Conclusion Top


ACC of the mobile tongue is an uncommon neoplasm. Early diagnosis is important in these are slowly growing tumors as they are prone for local invasion and possess high recurrence rate. FNA can play a role in diagnosing palpable lesions of tongue.

Financial support and sponsorship

Nil.

Conflicts of interest

There are no conflicts of interest.

 
  References Top

1.
Luna-Ortiz K, Carmona-Luna T, Cano-Valdez AM, Mosqueda-Taylor A, Herrera-Gómez A, Villavicencio-Valencia VV. Adenoid cystic carcinoma of the tongue clinicopathologic study and survival analysis. Head Neck Oncol 2009;1:15.  Back to cited text no. 1
    
2.
Baskaran P, Mithra R, Sathyakumar M, Misra S. Adenoid cystic carcinoma of the mobile tongue: A rare case. Dent Res J (Isfahan) 2012;9 Suppl 1:S115-8.  Back to cited text no. 2
    
3.
Singh S, Garg N, Gupta S, Marwah N, Kalra R, Singh V, et al. Fine needle aspiration cytology in lesions of oral and maxillofacial region: Diagnostic pitfalls. J Cytol 2011;28:93-7.  Back to cited text no. 3
[PUBMED]  Medknow Journal  
4.
Soares EC, Carreiro Filho FP, Costa FW, Vieira AC, Alves AP. Adenoid cystic carcinoma of the tongue: Case report and literature review. Med Oral Patol Oral Cir Bucal 2008;13:E475-8.  Back to cited text no. 4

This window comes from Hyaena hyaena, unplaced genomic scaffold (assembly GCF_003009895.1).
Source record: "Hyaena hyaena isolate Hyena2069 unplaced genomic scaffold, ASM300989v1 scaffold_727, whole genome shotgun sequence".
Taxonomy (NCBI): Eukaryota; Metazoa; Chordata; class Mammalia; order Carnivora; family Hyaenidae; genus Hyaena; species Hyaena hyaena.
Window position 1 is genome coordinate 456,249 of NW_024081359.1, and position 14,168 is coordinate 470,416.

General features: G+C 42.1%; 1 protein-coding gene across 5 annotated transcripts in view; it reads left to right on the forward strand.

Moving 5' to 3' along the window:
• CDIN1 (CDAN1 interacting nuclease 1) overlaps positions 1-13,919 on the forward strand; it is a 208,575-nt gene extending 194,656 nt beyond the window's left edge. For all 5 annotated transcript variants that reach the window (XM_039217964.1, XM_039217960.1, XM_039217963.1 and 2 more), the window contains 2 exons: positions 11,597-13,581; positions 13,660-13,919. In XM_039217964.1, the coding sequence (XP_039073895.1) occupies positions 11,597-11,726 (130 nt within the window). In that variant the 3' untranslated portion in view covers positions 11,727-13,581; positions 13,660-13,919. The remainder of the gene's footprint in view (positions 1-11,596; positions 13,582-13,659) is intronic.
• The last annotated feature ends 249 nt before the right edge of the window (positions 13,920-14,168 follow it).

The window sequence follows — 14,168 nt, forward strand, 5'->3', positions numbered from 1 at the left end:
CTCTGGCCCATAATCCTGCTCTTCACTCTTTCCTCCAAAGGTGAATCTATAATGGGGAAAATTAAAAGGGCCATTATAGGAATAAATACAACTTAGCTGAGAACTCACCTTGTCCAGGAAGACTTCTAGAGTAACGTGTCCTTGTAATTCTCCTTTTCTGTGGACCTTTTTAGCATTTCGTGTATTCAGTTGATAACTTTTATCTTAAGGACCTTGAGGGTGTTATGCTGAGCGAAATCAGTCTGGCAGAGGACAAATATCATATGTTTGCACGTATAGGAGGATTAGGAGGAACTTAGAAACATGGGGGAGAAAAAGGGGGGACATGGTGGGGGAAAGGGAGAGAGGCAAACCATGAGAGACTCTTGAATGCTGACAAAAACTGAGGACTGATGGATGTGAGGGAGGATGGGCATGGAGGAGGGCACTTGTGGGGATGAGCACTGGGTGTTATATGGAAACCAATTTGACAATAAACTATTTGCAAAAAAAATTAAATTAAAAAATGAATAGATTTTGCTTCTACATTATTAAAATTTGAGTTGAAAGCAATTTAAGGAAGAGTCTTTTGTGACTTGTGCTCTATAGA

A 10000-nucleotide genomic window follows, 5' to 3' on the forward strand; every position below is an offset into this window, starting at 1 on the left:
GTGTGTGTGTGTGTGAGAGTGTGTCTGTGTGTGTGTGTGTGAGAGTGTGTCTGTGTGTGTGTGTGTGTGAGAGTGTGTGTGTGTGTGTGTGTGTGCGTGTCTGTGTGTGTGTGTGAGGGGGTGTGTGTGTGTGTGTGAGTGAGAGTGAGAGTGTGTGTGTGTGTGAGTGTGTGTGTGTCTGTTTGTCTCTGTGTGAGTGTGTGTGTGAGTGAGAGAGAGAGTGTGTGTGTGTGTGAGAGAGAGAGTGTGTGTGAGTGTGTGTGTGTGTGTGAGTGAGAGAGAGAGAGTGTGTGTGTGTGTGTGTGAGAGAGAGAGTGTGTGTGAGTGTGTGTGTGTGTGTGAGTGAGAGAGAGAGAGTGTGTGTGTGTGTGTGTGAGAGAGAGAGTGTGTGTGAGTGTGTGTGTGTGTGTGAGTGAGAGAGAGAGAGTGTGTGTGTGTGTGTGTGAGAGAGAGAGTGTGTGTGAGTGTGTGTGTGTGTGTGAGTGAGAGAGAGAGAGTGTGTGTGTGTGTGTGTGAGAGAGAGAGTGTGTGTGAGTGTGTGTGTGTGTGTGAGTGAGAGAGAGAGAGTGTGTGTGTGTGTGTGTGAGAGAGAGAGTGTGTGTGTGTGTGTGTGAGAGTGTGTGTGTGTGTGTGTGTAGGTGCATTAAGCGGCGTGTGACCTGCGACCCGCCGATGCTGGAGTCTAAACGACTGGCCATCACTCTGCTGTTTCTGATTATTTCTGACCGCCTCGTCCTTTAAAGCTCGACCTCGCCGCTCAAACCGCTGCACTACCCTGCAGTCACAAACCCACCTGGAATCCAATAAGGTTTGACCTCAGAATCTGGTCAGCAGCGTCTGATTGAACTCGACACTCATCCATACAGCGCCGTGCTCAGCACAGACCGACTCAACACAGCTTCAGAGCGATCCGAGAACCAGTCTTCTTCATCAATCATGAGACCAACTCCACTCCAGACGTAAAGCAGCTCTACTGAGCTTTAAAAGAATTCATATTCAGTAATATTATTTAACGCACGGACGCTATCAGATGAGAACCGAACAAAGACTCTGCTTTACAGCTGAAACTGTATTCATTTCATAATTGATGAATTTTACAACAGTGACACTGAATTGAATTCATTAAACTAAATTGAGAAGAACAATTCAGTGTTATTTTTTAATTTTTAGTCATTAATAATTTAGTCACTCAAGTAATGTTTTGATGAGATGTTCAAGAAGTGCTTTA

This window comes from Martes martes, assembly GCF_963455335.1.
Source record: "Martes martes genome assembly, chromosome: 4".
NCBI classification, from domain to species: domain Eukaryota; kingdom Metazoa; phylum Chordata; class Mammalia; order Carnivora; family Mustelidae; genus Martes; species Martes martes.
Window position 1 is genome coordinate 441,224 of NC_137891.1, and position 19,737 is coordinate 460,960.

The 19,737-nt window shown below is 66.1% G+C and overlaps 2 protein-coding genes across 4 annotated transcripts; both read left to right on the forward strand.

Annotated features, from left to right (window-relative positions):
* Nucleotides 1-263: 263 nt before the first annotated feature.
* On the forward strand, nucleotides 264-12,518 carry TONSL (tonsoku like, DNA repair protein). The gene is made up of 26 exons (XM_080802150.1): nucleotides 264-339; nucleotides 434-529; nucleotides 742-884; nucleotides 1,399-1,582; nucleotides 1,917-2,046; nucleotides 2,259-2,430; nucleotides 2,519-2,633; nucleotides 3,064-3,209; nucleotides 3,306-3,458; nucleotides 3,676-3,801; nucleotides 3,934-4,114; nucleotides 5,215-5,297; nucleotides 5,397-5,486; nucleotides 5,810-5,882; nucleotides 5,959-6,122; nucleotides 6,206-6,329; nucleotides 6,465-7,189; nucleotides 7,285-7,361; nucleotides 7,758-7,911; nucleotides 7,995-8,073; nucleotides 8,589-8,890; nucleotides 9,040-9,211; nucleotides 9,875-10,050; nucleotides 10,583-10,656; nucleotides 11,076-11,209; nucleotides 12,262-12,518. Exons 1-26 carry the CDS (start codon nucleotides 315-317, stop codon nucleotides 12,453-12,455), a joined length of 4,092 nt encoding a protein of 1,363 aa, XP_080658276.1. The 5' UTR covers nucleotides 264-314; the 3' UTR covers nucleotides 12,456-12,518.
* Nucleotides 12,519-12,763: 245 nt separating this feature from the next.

5.
Khan N, Afroz N, Haider A, Hassan MJ, Hashmi SH, Hasan SA. Role of fine needle aspiration, imprint and scrape cytology in the evaluation of intraoral lesions. J Cytol 2013;30:263-9.  Back to cited text no. 5
[PUBMED]  Medknow Journal  
6.
Singhal N, Khurana U, Handa U, Punia RP, Mohan H, Dass A, et al. Intraoral and oropharyngeal lesions: Role of fine needle aspiration cytology in the diagnosis. Indian J Otolaryngol Head Neck Surg 2015;67:381-7.  Back to cited text no. 6
    
7.
Ustündag E, Iseri M, Aydin O, Dal H, Almaç A, Paksoy N. Adenoid cystic carcinoma of the tongue. J Laryngol Otol 2000;114:477-80.  Back to cited text no. 7
    
8.
Sahai K, Kapila K, Dahiya S, Verma K. Fine needle aspiration cytology of minor salivary gland tumours of the palate. Cytopathology 2002;13:309-16.  Back to cited text no. 8
    
9.
Silverman DA, Carlson TP, Khuntia D, Bergstrom RT, Saxton J, Esclamado RM. Role for postoperative radiation therapy in adenoid cystic carcinoma of the head and neck. Laryngoscope 2004;114:1194-9.  Back to cited text no. 9
    
10.
Mendenhall WM, Morris CG, Amdur RJ, Werning JW, Hinerman RW, Villaret DB. Radiotherapy alone or combined with surgery for adenoid cystic carcinoma of the head and neck. Head Neck 2004;26:154-62.  Back to cited text no. 10
    


    Figures

  [Figure 1], [Figure 2], [Figure 3], [Figure 4], [Figure 5]